To help you do achieve this, provide a reward such as a food treat when then puppy is exposed to a new stimulus, so that it associates the experience with a reward. Otherwise, positive reinforcement in the form of a pat or praise is effective. Control the exposure so that is gradual and non-threatening, and reward all calm behaviour shown by the puppy.

For example, have someone turn the vacuum cleaner on briefly and far away, feeding the puppy treats continuously. If the puppy does react, the vacuum cleaner is too close or too loud. Try again further away and reward the pup for calmness. Gradually move the vacuum closer over a period of time as indicated by your pup’s reaction. 

Young girl playing with a young white puppy holding a stick in its mouth
Supervise children, starting with one at a time, then the neighbours’ children, then progress to parties with balloons, music and games. Teach the children to interact calmly and offer the pup tasty treats or toys to play with. This will teach the puppy to look forward to meeting them. 

Similarly, invite a variety of people over (one or two at a time) and have them offer the pup treats (or its daily kibble), get the postman to offer the pup treats and take your pup out with you to meet new people in safe places or while the pup is small enough to carry. 
Many short car trips will help reduce travel anxiety.

If the puppy is initially fearful or shy in any situation, let it retreat to somewhere that it feels safe, do not force it to confront the situation.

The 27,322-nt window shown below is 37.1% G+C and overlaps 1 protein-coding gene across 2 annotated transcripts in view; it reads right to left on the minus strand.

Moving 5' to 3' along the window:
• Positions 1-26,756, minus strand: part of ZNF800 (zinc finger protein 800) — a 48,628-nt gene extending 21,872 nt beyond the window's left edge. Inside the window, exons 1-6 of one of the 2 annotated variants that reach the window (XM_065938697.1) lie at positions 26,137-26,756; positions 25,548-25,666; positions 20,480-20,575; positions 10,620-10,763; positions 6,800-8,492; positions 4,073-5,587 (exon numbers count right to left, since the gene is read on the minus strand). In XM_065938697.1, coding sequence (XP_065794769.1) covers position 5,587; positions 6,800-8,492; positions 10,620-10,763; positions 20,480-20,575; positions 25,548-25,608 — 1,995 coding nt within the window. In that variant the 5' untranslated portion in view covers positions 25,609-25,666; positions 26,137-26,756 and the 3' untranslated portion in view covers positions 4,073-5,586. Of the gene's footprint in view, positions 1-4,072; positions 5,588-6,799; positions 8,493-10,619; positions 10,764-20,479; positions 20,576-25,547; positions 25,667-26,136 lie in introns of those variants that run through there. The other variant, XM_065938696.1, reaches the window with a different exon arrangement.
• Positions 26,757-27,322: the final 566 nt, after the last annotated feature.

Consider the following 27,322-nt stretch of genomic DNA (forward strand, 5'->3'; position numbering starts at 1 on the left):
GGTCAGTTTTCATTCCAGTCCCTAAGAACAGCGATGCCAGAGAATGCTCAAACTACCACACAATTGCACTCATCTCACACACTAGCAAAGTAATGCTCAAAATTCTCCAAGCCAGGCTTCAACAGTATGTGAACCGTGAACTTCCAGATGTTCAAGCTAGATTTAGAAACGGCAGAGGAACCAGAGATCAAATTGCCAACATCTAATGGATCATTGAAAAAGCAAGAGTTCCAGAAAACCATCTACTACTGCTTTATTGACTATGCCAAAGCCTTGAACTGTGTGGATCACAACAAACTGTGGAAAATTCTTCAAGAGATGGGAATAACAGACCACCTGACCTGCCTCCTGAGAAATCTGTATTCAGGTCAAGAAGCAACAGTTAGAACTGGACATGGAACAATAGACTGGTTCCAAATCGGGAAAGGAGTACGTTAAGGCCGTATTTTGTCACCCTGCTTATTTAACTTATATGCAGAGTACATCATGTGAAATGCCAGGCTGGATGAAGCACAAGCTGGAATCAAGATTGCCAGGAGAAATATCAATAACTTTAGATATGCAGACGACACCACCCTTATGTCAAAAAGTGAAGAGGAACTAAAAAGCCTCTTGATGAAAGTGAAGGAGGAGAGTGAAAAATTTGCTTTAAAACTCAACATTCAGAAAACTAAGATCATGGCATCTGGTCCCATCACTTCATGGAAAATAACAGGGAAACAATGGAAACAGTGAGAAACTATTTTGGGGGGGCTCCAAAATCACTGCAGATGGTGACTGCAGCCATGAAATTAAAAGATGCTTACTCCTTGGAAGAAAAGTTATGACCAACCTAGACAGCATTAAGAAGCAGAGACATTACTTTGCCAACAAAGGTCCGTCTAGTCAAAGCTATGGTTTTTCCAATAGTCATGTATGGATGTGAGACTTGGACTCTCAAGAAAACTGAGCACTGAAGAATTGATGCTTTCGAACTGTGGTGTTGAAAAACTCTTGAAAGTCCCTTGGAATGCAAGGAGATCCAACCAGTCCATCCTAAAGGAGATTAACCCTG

Young puppy staying calm in its crate with the door closed
Puppies should be encouraged to have naps in safe places like a crate or pen so they are less stressed if they need to be hospitalised or confined for travel. 

Their crate can be taught to be a safe place by feeding the pup there and providing favourite toys, for short periods initially so that it doesn’t show distress or fear.

Leave the crate open to start with so the pup can come and go. 

Pups that can amuse themselves and tolerate being left alone for short periods may be less likely to develop over-attachment to owners and separation anxiety when the owner leaves. 
Cream Labrador Retriever puppy chewing on his toy and happy alone


There is a compromise with opening up the world to puppies, in that they will not yet be fully covered by vaccination. However, the benefits of socialisation outweigh the health risks, and there are low risk environments such as friends’ houses with vaccinated dogs, and puppy classes. 

Puppy classes are highly recommended to help teach basic commands, to socialise with other puppies and their owners outside of their familiar home, and to learn some basic health points. They usually consist of 3 or 4 sessions at your vet clinic, starting at 6-8 weeks of age, after your pup has had its first vaccination

Young puppies attending a puppy class at the Command Dog Training School
Kindergarten Puppy Training - Photo Credit: Command Dog Training School
Pups up to 16 weeks of age can attend. Older pups and adult dogs can attend age or size-appropriate classes or training schools.

Socialising doesn’t stop there! Continued positive exposure to a variety of people and other animals, new environments and stimuli, as the pet grows and develops, is also an essential part of maintaining good social skills.

Above all, HAVE FUN!

Dr Julia Adams animal behaviour consultant at Pets on the Couch
Dr Julia Adams, BVSc, is a veterinarian and animal behaviour consultant in Cootamundra, NSW.

She is passionate about educating pet owners and helping them overcome behaviour issues that negatively affect their lives and the relationships they have with their pets.